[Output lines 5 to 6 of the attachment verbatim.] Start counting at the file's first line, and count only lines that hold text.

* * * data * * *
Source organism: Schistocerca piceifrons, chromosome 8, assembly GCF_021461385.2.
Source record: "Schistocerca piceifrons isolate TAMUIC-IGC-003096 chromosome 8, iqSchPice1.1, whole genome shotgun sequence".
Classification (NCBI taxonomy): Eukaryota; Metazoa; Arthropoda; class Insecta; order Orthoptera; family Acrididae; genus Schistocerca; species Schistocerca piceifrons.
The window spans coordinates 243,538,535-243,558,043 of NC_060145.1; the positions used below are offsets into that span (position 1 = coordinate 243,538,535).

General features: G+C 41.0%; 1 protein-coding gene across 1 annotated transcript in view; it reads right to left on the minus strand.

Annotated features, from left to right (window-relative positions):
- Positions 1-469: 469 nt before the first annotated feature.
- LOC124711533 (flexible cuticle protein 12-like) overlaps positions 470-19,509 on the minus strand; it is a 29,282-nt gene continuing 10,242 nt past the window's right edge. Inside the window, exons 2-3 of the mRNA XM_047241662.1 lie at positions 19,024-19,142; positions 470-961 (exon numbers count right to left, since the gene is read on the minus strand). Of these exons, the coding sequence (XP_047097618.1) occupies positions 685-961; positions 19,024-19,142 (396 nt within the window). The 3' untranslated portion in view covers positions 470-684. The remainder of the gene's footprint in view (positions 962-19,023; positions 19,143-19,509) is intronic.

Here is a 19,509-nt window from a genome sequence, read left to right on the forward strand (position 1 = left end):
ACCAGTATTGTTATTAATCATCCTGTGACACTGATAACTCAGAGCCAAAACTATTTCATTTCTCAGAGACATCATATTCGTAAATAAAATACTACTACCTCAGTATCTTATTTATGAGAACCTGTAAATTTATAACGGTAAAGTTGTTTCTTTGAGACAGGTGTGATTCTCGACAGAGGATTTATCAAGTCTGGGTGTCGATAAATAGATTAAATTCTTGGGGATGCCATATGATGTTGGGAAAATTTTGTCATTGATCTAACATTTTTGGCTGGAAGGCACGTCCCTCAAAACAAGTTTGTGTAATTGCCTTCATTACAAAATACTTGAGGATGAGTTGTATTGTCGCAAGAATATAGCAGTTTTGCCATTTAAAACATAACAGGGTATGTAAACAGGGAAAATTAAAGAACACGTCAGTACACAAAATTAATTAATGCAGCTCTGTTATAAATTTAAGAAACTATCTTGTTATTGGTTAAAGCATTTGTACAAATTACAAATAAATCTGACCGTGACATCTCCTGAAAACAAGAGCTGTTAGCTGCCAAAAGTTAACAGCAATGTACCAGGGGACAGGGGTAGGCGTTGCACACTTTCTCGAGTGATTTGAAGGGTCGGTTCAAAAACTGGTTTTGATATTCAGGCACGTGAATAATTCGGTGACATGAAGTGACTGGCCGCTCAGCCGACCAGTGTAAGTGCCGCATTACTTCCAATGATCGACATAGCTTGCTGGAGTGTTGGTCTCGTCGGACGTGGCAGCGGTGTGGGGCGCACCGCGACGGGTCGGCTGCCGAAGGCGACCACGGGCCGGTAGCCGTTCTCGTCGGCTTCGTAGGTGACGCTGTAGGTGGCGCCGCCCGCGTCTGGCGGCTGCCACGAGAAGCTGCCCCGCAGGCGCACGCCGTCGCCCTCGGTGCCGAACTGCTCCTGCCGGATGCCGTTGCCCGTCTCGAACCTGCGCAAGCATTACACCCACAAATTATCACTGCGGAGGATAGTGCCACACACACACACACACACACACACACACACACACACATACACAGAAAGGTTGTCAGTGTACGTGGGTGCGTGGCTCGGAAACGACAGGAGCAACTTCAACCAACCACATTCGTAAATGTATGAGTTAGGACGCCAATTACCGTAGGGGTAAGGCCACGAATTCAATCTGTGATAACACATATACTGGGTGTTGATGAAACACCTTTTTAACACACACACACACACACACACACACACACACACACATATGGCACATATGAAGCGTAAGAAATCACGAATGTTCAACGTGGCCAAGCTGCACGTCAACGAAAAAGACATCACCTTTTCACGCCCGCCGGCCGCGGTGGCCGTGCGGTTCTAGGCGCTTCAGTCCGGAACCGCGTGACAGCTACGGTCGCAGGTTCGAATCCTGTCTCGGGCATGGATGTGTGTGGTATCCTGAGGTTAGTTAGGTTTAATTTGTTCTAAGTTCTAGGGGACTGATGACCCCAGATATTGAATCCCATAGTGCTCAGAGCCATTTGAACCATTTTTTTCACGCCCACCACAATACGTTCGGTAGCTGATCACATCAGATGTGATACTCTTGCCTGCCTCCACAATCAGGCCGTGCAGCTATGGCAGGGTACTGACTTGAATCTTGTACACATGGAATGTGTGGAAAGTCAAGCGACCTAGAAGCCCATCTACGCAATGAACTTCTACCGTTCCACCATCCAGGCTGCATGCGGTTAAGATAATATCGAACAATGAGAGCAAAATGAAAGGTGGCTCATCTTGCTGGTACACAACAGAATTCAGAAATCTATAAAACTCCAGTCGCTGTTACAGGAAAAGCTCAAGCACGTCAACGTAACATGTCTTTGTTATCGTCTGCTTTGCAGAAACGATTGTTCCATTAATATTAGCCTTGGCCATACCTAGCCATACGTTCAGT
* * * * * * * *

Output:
General features: G+C 41.0%; 1 protein-coding gene across 1 annotated transcript in view; it reads right to left on the minus strand.

Annotated features, from left to right (window-relative positions):